We all want candy. But Uncle Jay might need to keep the jar locked up for our own good.
House passes Hong Kong rights bill amid Trump China trade talks
Pro-democracy supporters hold their phone’s flashlight in a rally to show support for students at The Hong Kong Poytechnic University on November 19, 2019 in Hong Kong, China.
Anthony Kwan | Getty Images
The House passed a pro-Hong Kong rights bill on Wednesday, putting President Donald Trump in a bind as he tries not to roil high-stakes trade talks with China.
The chamber approved a measure that aims to protect human rights in Hong Kong by a 417-1 margin amid efforts to crack down on months of pro-democracy protests. The House passed a second bill to bar the export of certain munitions to Hong Kong police by the same margin.
The Senate unanimously approved both pieces of legislation, so they head to Trump’s desk after House passage. The White House has not yet signaled where the president stands on the bills, but he could face a dilemma.
Chinese Foreign Ministry spokesman Geng Shuang said Beijing “condemns and firmly opposes” the first bill, known as the Hong Kong Human Rights and Democracy Act, according to Reuters. Trump aims not to anger the Chinese regime as he pushes for the elusive first piece of a U.S.-China trade agreement.
Congress’ move to pass the bills comes at a tricky time for Trump, who hopes to have a China trade victory to promote on the 2020 campaign trail. Major U.S. stock indexes fell on Wednesday following a Reuters report that the world’s two largest economies may not finish a “phase one” trade deal this year.
Trump did not answer shouted questions from reporters Wednesday about whether he would sign the bills. The legislation passed with near-unanimous support in both chambers, meaning Congress could override a Trump veto.
The government response to months of pro-democracy protests in Hong Kong, a semi-autonomous region, has grown increasingly violent. The demonstrations first started in response to a since scrapped bill that would have allowed extradition to mainland China.
Some members of the Trump administration such as Secretary of State Mike Pompeo have harshly criticized China’s response to the protests. Trump has said China should handle the situation itself, though he has warned harsh treatment of people in Hong Kong could derail the trade talks.
One bill passed this week would require Pompeo to say once a year that Hong Kong has enough autonomy to keep special U.S. trading consideration that helps its economy. It would also set up the potential for sanctions on people responsible for human rights abuse in Hong Kong.
The second measure would bar the sale of items such as tear gas and rubber bullets to Hong Kong police.
Asked about the trade talks earlier Wednesday, Trump said Beijing wants to strike a trade agreement more than he does. He added that he has not made a deal because “I don’t think they’re stepping up to the level that I want.”
Autonomous driving ‘hard’ when other factors are in play, Pony.ai CEO
Aerial view, view from above, drone view, or birds eye view of a highway at night.
Malorny | Moment | Getty Images
Autonomous driving in a “simple environment” is fairly easy but becomes hard to keep safe when other factors are in play, according to the CEO of self-driving start-up Pony.ai.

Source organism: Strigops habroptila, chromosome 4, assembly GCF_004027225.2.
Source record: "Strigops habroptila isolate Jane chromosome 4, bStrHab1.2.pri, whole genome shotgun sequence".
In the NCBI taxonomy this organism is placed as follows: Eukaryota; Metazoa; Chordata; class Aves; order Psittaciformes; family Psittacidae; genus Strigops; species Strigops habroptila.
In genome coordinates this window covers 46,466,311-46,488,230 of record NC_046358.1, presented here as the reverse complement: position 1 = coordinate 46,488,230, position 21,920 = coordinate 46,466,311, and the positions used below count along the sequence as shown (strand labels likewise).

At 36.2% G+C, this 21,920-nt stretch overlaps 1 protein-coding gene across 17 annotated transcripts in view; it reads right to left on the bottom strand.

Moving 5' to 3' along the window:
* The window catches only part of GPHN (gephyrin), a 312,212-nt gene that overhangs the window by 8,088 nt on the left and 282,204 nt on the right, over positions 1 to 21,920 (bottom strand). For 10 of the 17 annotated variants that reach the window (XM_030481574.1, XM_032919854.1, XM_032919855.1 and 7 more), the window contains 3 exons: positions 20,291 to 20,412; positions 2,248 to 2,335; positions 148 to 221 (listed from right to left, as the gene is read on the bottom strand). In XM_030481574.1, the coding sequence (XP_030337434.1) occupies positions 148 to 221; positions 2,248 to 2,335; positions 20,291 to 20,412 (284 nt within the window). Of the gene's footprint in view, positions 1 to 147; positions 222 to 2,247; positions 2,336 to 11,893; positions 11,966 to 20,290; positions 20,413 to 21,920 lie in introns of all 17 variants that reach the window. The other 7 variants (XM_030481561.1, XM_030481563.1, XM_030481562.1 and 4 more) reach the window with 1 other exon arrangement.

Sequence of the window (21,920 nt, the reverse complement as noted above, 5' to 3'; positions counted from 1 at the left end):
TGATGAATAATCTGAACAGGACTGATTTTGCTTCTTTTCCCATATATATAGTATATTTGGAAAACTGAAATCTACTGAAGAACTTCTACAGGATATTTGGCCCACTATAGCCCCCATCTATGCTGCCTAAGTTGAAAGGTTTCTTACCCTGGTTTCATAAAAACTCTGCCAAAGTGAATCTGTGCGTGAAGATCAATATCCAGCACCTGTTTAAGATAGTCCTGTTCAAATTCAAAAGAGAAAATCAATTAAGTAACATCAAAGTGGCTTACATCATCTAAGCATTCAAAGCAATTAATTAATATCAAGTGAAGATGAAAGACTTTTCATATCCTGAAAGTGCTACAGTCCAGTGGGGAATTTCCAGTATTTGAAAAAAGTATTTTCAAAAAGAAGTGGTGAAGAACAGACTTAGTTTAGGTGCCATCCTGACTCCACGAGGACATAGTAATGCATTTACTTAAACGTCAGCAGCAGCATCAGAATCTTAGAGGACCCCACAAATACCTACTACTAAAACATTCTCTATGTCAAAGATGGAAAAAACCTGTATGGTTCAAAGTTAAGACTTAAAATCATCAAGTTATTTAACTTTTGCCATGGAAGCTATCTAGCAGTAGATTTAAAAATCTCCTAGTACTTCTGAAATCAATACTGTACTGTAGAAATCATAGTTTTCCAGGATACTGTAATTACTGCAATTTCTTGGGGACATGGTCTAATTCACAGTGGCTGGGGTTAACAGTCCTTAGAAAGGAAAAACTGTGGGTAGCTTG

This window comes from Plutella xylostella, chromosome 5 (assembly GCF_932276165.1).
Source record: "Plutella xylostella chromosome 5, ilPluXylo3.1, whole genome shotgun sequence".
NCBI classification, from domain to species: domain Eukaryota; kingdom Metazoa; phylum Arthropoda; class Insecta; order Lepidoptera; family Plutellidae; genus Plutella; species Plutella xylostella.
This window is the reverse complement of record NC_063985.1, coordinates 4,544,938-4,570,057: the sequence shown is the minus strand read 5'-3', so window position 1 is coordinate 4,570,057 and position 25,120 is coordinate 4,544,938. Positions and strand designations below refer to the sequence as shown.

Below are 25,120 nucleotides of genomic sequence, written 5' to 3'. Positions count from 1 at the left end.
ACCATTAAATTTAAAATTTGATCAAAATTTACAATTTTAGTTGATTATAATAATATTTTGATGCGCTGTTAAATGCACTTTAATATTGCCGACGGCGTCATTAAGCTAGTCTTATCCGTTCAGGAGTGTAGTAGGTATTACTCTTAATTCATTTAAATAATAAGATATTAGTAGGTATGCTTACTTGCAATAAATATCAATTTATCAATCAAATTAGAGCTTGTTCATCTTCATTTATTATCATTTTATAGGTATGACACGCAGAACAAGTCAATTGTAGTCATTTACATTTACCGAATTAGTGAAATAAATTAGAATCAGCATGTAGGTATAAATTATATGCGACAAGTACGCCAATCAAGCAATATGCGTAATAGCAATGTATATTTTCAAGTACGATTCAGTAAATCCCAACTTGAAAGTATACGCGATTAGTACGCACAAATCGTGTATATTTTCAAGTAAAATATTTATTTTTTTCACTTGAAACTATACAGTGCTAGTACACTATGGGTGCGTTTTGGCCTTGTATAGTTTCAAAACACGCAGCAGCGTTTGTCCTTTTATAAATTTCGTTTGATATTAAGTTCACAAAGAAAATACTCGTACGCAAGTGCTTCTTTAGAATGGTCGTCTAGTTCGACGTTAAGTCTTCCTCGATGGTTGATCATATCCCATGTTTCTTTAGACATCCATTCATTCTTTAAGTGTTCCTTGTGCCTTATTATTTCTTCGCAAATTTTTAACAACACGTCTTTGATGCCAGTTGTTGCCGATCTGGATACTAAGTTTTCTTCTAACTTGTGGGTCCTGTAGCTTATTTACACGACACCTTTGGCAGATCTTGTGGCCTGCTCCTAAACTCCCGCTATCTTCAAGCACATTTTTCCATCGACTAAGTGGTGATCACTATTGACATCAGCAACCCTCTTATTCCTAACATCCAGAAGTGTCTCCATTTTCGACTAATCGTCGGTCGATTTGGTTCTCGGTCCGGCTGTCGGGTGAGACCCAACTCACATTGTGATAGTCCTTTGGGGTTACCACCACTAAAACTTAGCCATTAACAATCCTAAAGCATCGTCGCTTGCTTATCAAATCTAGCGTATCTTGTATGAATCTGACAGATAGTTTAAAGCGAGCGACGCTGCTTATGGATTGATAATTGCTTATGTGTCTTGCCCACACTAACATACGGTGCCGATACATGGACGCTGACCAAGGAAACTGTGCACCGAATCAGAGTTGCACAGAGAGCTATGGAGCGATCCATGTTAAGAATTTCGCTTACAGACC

Echoing some of the comments he made earlier in the week, James Peng highlighted the challenges faced.
“The reason autonomous driving is so hard is because all of us, right, we are sharing the same road with AI (artificial intelligence) and we are irrational at a lot of times,” Peng, who was speaking on a panel discussion on Tuesday at the East Tech West conference in China, explained.
“So, this is the task: where autonomous driving in a simple environment is fairly easy, it can be easily done, but if you’re adding the irrationality of all the other vehicles, pedestrians, then it becomes very hard to keep it safe,” he added.
Around the world, the last few years have seen a range of tests and developments take place in the autonomous vehicle sector.
At the end of October, for example, the Volkswagen Group announced the creation of a subsidiary called Volkswagen Autonomy (VWAT), with the German car giant saying it planned to “make autonomous driving market-ready.”
With offices in Munich and Wolfsburg, Volkswagen said that VWAT would aim to “bring a self-driving system… to market maturity.” As well as its sites in Germany, Volkswagen said it also planned to establish companies in Silicon Valley and China in 2020 and 2021 respectively.
For its part, Pony.ai, which has offices in the U.S. and China, and Hyundai recently launched BotRide. Pony.ai has described BotRide as “a shared, on-demand, autonomous vehicle service operating on public roads in California.”
On the mass adoption of autonomous vehicles, Pony.ai’s Peng sought to add some perspective to the discussion, emphasizing that tests were already underway.
“I think people tend to be super optimistic at the beginning and suddenly become very pessimistic, but I think that shouldn’t be the case either,” he argued, explaining that his firm had almost 30 vehicles that were being tested in the Nansha area of Guangzhou, even during rush hour.
“You will see the vehicles actually being able to handle complex driving situations, very, very complex driving scenarios.”
Baby Yoda is the star but it’s not perfect
The Child, popularly known as “Baby Yoda,” is a character in the new Disney+ series, “The Mandalorian”